Why Do Kids Wet the Bed?

Many parents get easily frustrated when they find out that their child is bedwetting. You don’t have to get mad at yourself since this is a fairly common occurrence especially among young kids who have not yet fully established bladder control. In fact, recent studies suggest that 1 to 2 out of 100 young kids suffer from enuresis, the medical term for bedwetting. But what is enuresis and why do kids wet the bed?

Understanding Enuresis

Bedwetting, or enuresis, is a behavior or condition whereby a child passes urine, often involuntarily. This should be differentiated from urinary incontinence whereby the individual is fully aware of the passing of urine yet lacks some of the necessary control to prevent it from being flushed out of the urinary tract. Enuresis or bedwetting typically occurs at night for which it is called as nocturnal enuresis. In some cases, it can also occur during the day, a condition called diurnal enuresis.

There are essentially two principal types of bedwetting among children. The first type is called primary enuresis and this is diagnosed in children who have never had the chance to establish bladder control. This means, since birth, they have yet to show competence in controlling the passing of urine through their urethra. The second type is called secondary enuresis. This typically occurs when a child has already learned to establish good bladder control but, for reasons still poorly understood, relapses after 6 months, unable again to control his or her bladder.

Now, there is a cut-off age for bedwetting to be considered a health problem. If the child is already 5 years old and he or she has either primary or secondary enuresis, there is a strong likelihood that an underlying medical or even psychological problem is present. In such situations, a thorough evaluation both by a pediatrician and a child psychologist is warranted. Do take note that enuresis is classified as a mental health disorder. If however, your child is less than 5 years old and he or she still wets the bed or still passes urine at otherwise inappropriate times, there’s no cause of concern as issues in bladder control are known to be a normal part of child development.

What Causes Bed Wetting?

There are many causes of bedwetting, especially among children. The causes can be classified according to the type of enuresis, whether it is voluntary or involuntary. Involuntary bedwetting is more common than voluntary and is often brought about by the following.

  • An anatomically small bladder
  • Hormonal problems such as insufficient antidiuretic hormone
  • Neurogenic bladder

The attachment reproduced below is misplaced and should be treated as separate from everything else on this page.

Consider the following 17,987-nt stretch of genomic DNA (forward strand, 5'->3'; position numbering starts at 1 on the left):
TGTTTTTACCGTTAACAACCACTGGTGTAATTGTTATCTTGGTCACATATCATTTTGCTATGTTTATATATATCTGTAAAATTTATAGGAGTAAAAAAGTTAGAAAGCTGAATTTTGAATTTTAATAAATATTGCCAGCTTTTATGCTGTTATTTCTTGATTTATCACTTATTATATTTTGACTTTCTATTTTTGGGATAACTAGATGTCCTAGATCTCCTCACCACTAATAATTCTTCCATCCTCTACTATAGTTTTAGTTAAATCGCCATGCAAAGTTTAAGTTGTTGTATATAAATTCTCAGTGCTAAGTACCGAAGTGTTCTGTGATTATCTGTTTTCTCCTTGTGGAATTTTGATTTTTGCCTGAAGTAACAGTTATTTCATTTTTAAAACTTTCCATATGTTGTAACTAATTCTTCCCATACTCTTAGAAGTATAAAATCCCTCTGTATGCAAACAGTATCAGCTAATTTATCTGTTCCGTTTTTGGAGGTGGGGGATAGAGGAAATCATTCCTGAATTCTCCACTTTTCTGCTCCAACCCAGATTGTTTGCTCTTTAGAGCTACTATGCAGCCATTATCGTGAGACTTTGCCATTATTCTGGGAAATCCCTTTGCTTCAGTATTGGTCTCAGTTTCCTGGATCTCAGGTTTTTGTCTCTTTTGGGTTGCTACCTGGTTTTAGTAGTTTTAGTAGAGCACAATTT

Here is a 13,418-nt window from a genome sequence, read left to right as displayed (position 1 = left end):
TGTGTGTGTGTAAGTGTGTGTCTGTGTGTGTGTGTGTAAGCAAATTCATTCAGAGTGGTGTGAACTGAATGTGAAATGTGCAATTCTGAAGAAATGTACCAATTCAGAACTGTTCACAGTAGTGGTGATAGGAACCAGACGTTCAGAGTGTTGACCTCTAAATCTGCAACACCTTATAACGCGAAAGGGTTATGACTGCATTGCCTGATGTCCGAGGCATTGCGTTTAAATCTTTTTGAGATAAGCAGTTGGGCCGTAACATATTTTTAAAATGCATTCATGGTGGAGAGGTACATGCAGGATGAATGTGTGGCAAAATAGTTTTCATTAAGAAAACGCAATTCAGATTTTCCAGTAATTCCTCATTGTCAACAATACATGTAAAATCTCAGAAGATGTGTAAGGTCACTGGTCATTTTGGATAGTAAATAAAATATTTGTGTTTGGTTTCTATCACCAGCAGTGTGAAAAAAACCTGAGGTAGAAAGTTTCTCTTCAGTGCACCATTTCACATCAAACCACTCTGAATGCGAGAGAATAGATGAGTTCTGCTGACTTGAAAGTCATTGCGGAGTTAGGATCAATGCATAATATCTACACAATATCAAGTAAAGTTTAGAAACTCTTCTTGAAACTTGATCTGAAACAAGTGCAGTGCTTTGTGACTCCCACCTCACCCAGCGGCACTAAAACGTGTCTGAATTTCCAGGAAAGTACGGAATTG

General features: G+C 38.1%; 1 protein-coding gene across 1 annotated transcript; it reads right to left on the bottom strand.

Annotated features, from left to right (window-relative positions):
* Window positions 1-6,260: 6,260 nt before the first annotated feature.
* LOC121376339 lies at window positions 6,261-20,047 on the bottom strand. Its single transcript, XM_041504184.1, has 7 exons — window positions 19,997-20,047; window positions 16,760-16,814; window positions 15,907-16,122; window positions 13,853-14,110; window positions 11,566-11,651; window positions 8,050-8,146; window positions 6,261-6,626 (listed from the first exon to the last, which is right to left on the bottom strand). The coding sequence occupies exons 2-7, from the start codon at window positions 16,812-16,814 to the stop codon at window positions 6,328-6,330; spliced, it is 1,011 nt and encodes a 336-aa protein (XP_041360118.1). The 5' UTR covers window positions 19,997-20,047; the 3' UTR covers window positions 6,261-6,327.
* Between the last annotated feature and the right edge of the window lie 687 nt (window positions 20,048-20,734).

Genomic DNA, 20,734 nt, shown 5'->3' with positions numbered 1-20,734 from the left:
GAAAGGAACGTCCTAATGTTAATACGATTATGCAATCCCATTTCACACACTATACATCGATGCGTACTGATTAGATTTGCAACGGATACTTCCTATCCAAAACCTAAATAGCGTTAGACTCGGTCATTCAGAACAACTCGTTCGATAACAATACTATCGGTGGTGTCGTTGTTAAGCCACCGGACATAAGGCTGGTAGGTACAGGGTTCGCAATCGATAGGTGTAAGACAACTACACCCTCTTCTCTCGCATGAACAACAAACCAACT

• Diabetes insipidus
  • Constipation
  • Obstruction of the urethral meatus
  • Ectopic ureters
  • Sleep disorder-associated breathing
  • Major motor seizure
  • Severe stress
  • Persistent infections of the urinary tract
  • Developmental delays that can interfere with the child’s ability to toilet train

On the other hand, voluntary enuresis can be brought about by the following.

  • Behavioral disorders
  • Emotional disorders like anxiety
  • Extreme stress
  • Familial tendency
  • Forcing the child to toilet train when he or she is not yet developmentally ready

Experts say that voluntary enuresis is most often associated with psychiatric mental health problems such as oppositional defiant disorder characterized by disobedient, defiant, and negative behavior which is definitely worse than the usual “testing” behavior seen in children.

What Can Be Done?

The good thing about bedwetting is that it can be easily managed. The following are the most common treatments or therapies employed.

  • Behavior modification – Three out of 4 children with enuresis respond exceptionally well with behavior modification. It is inexpensive and works on the principle of operant conditioning. Alarms are set off to awaken the child to go to the bathroom to urinate. Other behavior modification techniques can include withholding liquids a few hours before going to bed, physically waking up the child to urinate at night, teaching kids to retain urine, and giving kids positive reinforcement.
  • Psychotherapy – This is often recommended for kids who are diagnosed with secondary or voluntary enuresis suggesting the role of psychosocial problems in the development of bedwetting.
  • Pharmacotherapy – Imipramine and Desmopressin acetate are two of the most commonly used, and equally effective medications for enuresis. However, these also have a high relapse rate especially when stopped abruptly.
  • Alternative therapy – Alternative healthcare practitioners find massage, acupuncture, and hypnosis to provide some form of remedy for certain kids who have bedwetting. However, since these do not constitute science-based practice, the results are somewhat inconclusive.

Bedwetting is a normal occurrence especially among kids who are younger than 5 years old. However, if the child is already older than 5 or has regressed to a time when he or she cannot control his or her bladder, then it becomes a problem.

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